By Anna Merlan
By Lee Escobedo
By Alice Laussade
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By Kiernan Maletsky
By Anna Merlan
A country boy who busted into the honky-tonk swinging an electric guitar like a longhair and spitting out his junkie lyrics like a Springsteen who never even heard of the promised land, Steve Earle fucked himself up but good. The Houston native could have--should have--been the greatest of the hard-core Texas troubadours, the participant to Guy Clark's observer and the survivor to Townes Van Zandt's victim; but instead Earle earned his legend not through his music but the escapades of the jailed crack-addict, the multiple divorcee, and the Wunderkind who gave up the fight before he even entered the ring. By the time of 1988's Copperhead Road, Earle broke more promises than a politician.
He rebounded with dirt-road elegance on last year's Train A Comin', his version of Nebraska told from the vantage point of a Nashville skyline and a Texas jail cell, but I Feel Alright is the record Earle always had in him, even if he had to sweat it out like a drunk man in detox. It's a fiery record, the first time he's managed to capture the rock-and-country beast that eluded him for so long; the music exists in that tenuous spot Joe Ely used to rent out and Springsteen used to drive by on his way out of New Jersey, the place where blues meets metal beats country and where men read their stories off the back of whiskey-bottle labels.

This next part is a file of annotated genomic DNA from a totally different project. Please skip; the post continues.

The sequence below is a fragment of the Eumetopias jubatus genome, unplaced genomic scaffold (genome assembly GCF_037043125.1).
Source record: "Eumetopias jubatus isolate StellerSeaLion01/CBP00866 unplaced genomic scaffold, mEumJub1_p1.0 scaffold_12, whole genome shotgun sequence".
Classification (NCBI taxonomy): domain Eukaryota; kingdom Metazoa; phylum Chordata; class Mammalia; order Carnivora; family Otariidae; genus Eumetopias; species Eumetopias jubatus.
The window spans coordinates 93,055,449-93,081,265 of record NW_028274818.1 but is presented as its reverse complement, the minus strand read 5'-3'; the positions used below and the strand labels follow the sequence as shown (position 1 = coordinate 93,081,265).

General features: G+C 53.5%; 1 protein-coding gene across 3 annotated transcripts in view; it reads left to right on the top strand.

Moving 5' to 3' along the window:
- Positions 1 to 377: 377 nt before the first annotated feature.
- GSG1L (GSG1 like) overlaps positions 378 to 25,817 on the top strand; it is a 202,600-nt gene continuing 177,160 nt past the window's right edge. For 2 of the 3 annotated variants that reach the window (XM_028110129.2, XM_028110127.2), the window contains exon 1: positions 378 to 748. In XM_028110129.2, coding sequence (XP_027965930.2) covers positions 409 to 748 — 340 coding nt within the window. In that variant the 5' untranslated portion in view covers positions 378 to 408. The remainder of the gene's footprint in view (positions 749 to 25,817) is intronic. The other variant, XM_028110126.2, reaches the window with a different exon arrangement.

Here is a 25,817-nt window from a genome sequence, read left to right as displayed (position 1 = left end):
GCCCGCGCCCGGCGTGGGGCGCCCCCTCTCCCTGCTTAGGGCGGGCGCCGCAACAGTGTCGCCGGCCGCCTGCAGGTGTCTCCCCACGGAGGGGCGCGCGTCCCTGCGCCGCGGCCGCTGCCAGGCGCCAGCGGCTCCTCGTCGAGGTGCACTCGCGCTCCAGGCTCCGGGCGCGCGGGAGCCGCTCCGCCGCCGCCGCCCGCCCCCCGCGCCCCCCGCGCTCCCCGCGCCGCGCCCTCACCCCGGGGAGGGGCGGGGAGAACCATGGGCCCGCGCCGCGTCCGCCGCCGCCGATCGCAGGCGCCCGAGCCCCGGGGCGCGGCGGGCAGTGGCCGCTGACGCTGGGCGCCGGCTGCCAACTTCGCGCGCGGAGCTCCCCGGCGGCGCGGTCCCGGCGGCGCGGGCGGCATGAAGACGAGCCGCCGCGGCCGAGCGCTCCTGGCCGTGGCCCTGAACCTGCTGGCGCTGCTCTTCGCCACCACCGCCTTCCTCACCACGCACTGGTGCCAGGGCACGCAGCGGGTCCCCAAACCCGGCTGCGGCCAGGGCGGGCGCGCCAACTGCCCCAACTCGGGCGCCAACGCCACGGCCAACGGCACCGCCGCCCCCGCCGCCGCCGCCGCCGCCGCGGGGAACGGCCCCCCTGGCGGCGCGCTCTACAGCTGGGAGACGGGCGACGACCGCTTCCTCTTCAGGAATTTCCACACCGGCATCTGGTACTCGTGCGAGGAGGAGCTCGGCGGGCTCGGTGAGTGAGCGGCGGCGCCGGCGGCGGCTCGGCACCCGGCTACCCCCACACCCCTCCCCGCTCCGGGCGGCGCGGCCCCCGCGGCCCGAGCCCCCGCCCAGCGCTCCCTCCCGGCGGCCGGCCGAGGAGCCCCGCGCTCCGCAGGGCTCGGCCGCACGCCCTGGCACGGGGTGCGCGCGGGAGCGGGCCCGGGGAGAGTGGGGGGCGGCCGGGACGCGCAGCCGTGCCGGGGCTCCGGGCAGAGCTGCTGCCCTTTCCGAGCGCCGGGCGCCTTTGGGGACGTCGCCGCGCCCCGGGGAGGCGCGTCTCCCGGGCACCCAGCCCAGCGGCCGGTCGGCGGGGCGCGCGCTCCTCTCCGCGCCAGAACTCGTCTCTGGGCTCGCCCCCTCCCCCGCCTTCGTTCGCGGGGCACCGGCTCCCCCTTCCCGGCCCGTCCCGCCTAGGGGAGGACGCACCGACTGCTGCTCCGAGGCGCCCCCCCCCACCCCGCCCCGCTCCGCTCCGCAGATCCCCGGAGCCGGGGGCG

I Feel Alright contrives beauty even when it tells horror stories about those demons in a needle, and it's harrowing even when string sections and the sweet harmonies of Lucinda Williams and Fairfield Four wash away the grime. Earle comes off as country music's Lazarus Man standing at the confessional but unwilling to beg forgiveness: "Hey, man, who do you think will take the blame?/Aw, someone's got to do it," he snarls over an agonizing guitar riff and an aching beat. "When it comes to the crossroads/Aw, man, it's time to explode."
He uses old pain to create unspoiled images, like when he insists "cocaine cannot kill my pain" because it's "like a freight train in my vein"; where Lou Reed longed for heroin pulsing through his greedy body, turning the horrific into the romantic, Earle casts himself as helpless prisoner. Clearly, Earle doesn't feel all right, not by the longest shot. He's a bitter and defiant man, spitting at those who wrote him off as Nashville roadkill ("Some of you would live through me/Lock me up and throw away the key/Or just find a place to hide away/Hope that I'll go away--Huh!") and shaking his fists at the temptations around every corner ("I won't be satisfied till they lock me up again"). This is what they mean by a living hell, and you can almost taste the flames.
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